Pert and pretty and definitely green, this 1950s cocktail dress would be perfect for a St. Patrick’s Day party. Jade green chiffon over green taffeta, the full skirt has a green net petticoat for the stylish bouffant look of the day. The boat neckline softly drapes over the shoulders, echoing the cummerbund-style waistband. The ballerina length was popular in the 1950s as was the V-style back neckline. It has a label: Lorrie Deb / San Francisco, a clothing line first launched in November 1950.

This dress was worn by a daughter of Alvin Arthur & Frances Cains Burbage of Charleston, probably Mary Frances, who was born around 1940.

TEXTILE TUESDAYS: Each Tuesday we post a piece from the Charleston Museum’s textile collection.  Some items have been on exhibit, some will eventually be shown in our Historic Textiles Gallery and some may be just too fragile to display. We hope you enjoy our selection each week – do let us know if there’s something in particular you’d like to see on TEXTILE TUESDAY! #TextileTuesday

Holiday party time! In the late 1950s you might have chosen this sassy red taffeta cocktail dress designed by Madeleine Fauth. Nancy Dinwiddie Hawk of Charleston did just that. She purchased the dress at Margaret Riley’s dress shop at 103 Church Street and wore it to parties. The dress bodice is fitted with long vertical darts and has fitted kimono sleeves. This style of sleeve became popular in the 1950s with its sloping shoulder line, in contrast to the padded “power” look of the 1930s and 1940s. The kimono sleeve is cut as part of the bodice, emphasizing a continuous line between the neck and the arm, subduing the shoulder. The bodice meets the full gathered skirt at a low V waistline, trimmed with a band of tucking.

Nancy Hawk (born Nancy Shepherd Dinwiddie in 1922) met her husband, John, as a pre-med student at the University of Virginia. They moved to Charleston in 1951 when he took a position with MUSC. Even while raising nine children, Nancy was an active community leader, a preservationist and nationally honored mother of the year. She died in 2008, leaving a long and influential legacy.

Madeleine Fauth began designing in the 1930s, with one of the 7th Avenue junior houses. She started her own line, Valroy, with a friend but it lasted only a year. At the International Dress Company she again designed for junior and in 1942 did the same at Arkay. Her 1950s dresses often had full skirts and matching accessories.

TEXTILE TUESDAYS: Each Tuesday we post a piece from the Charleston Museum’s textile collection.  Some items have been on exhibit, some will eventually be shown in our Historic Textiles Gallery and some may be just too fragile to display. We hope you enjoy our selection each week – do let us know if there’s something in particular you’d like to see on TEXTILE TUESDAY! #TextileTuesday

Accessorize for the Chinese New Year – the Year of the Snake!

These fabulous purple snakeskin and suede shoes, from the 1970s are labeled Andrea Pfister. Pfister was a noted Italian shoe designer, born in Pesaro, Italy in 1942. After designing collections for Lanvin, he opened his first shop in 1967, branching out to an accessory line in 1974 and a ready-to-wear line in 1976. He collaborated with Anne Klein for many years, invented colors and finishings for the Italian tannery, Stefania, and, since 1993, worked as the artistic director of Bruno Magli Shoes. Pfister describes his art: “My shoes are feminine, sexy, full of humor and perfectly made.” Colors are very important to him and are the starting point of any design.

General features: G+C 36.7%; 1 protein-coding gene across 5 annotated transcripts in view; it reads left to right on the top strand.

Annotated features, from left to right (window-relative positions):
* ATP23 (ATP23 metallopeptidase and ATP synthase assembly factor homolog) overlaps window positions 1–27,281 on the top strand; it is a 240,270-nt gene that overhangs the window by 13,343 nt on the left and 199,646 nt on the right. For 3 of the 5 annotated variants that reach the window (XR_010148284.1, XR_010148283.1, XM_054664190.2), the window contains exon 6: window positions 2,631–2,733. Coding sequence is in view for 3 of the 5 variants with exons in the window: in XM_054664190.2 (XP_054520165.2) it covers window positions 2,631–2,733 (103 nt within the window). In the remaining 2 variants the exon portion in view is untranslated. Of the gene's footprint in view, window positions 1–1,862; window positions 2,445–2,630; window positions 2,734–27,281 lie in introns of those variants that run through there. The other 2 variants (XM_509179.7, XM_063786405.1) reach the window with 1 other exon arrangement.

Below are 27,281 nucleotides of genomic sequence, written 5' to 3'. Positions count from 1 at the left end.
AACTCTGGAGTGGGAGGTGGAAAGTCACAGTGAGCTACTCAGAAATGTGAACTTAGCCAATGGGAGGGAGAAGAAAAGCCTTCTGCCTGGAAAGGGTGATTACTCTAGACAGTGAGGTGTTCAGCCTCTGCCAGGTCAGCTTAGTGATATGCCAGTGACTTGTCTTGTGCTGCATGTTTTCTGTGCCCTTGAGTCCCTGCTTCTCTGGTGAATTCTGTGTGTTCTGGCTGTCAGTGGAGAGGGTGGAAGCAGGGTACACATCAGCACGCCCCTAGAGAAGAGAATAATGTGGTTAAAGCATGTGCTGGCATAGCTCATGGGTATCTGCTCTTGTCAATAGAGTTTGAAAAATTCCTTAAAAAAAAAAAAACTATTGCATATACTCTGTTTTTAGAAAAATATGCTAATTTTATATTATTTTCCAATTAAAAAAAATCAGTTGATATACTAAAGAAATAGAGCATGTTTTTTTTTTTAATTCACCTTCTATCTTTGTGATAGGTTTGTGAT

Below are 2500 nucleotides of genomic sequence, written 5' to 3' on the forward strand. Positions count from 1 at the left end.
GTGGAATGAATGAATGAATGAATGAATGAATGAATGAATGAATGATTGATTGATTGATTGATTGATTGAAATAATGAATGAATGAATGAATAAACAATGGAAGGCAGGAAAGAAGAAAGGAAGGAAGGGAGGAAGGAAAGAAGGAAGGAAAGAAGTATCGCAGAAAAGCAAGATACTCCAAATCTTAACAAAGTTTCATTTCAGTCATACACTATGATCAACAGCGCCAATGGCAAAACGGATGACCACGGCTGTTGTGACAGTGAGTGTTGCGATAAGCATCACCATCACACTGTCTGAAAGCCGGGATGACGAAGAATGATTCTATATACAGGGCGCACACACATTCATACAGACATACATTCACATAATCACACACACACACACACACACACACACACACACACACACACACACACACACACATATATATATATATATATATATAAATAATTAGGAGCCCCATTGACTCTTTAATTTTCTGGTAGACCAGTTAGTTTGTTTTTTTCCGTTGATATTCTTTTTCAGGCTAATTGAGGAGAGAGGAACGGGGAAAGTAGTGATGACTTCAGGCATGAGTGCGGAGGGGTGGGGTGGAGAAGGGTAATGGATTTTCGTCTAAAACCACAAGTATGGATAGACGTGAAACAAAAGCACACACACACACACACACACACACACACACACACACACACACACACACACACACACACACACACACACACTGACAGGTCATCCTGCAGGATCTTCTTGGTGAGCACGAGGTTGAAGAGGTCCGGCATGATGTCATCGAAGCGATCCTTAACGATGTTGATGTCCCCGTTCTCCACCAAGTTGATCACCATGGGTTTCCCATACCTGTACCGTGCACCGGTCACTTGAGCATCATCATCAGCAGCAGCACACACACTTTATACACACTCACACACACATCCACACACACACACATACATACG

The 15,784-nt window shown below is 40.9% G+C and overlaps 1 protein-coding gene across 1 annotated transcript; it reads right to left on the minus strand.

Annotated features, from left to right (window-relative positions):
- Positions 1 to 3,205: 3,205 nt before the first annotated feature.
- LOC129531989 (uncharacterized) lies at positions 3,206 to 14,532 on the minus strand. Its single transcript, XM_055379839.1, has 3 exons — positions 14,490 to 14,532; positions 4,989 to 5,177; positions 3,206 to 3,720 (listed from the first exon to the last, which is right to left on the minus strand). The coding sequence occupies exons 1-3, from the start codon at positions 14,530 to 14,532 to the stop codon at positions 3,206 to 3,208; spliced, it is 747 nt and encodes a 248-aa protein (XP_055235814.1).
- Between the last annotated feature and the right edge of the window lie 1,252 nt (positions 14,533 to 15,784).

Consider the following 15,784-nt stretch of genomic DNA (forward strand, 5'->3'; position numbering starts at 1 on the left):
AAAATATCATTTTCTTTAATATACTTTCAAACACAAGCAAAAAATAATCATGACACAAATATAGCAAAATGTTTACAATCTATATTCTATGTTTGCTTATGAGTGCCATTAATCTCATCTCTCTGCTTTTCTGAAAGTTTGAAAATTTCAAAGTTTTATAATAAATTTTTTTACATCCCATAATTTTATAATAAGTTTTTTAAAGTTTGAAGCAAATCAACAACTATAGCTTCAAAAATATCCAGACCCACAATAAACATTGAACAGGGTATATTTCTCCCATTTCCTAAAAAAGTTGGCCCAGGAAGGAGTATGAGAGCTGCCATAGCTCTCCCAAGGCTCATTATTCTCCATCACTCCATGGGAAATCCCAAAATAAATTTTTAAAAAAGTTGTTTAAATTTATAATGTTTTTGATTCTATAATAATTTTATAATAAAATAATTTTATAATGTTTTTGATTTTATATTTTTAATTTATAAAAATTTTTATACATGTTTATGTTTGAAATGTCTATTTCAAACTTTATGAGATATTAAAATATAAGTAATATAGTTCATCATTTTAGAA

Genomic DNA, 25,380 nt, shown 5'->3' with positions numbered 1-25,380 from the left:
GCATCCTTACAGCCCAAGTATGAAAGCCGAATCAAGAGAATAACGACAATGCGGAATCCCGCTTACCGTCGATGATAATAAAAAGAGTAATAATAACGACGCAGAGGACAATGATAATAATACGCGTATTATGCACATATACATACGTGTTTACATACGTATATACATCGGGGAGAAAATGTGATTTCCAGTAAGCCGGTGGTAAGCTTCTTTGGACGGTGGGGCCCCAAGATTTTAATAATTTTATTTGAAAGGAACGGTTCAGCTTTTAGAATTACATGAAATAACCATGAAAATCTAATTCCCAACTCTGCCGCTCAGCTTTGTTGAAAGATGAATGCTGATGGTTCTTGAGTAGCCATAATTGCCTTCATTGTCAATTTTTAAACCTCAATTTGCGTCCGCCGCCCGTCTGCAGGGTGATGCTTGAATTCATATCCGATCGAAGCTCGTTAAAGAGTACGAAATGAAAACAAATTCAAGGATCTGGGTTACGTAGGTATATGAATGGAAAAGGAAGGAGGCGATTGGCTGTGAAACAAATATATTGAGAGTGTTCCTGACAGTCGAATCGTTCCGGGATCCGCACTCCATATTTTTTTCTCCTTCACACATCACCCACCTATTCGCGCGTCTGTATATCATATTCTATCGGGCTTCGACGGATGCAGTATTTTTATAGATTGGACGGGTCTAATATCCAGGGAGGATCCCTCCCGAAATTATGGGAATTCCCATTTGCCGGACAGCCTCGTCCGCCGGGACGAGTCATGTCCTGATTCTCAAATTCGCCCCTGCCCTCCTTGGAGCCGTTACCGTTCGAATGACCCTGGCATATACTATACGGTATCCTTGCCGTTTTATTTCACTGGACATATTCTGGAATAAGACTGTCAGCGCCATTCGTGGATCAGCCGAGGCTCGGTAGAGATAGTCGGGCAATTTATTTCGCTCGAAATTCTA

These stunning pink, black and white snakeskin sling-back shoes are also from Andrea Pfister.

Brown snakeskin zippered bag, probably 1950s, by Morle. It is edged with tan leather cording matching the long handles and bag lining.

Gray snakeskin clutch purse, probably 1970s, by Gucci, but the design is pretty timeless. It is lined with gray leather, has interior pockets and an enclosed mirror. The brass top spring clasp is covered with the same snakeskin and has Gucci’s distinctive symbol on the front.

We have many more photos of these snakeskin accessories. Click to view more!


These all belonged to the donor’s wife, Quintillia “Tilla” Shuler Ripley (1922-2003) of Charleston.
Gift of Warren Ripley in 2003

TEXTILE TUESDAYS: Each Tuesday we post a piece from our textile collection.  Some items have been on exhibit, some will eventually be shown in our Historic Textiles Gallery and some may be just too fragile to display. We hope you enjoy our selection each week – do let us know if there’s something in particular you’d like to see on TEXTILE TUESDAY! #TextileTuesday

Woman’s lilac shorts playsuit with matching overskirt, c. 1950, made of the “miracle fabric,” acetate rayon jersey. It bears a Sacony / Ciella label, and the advertisements of the day tout the fine qualities of Ciella acetate jersey. From the Charleston News & Courier, February 1952:

Sacony Ciella – It’s a Wonderful Buy!

Sacony Ciella Acetate Jersey – Refuses to Wrinkle, Wilt, Stretch or Sag – Washes Beautifully – In Refreshing Colors. Flexible waistband.”

Both the playsuit and the overskirt have “an ingeniously ribbed” elastic waistband.

The ad was placed by the Harry Miller Fashion Shop, a woman’s clothing store opened in Charleston in 1946 by Harry Miller who came from the wholesale clothing business in New York as a stylist. He married a local woman, Mrs. Jean L. Meyers, and together they offered dresses, coats, suits, blouses and sportswear – direct from New York.

Advertisements for Sacony Ciella garments in other newspapers 1945-1956 claim the garments are “ever-cool and creaseless.” It is “the dress you’ll wear the most – and needs the least care.” “Slide behind a steering wheel, or sail across the ocean. You’ll never go more prettily or free from care than in your Sacony dress of Ciella acetate jersey. America’s most perfect travel dresses!”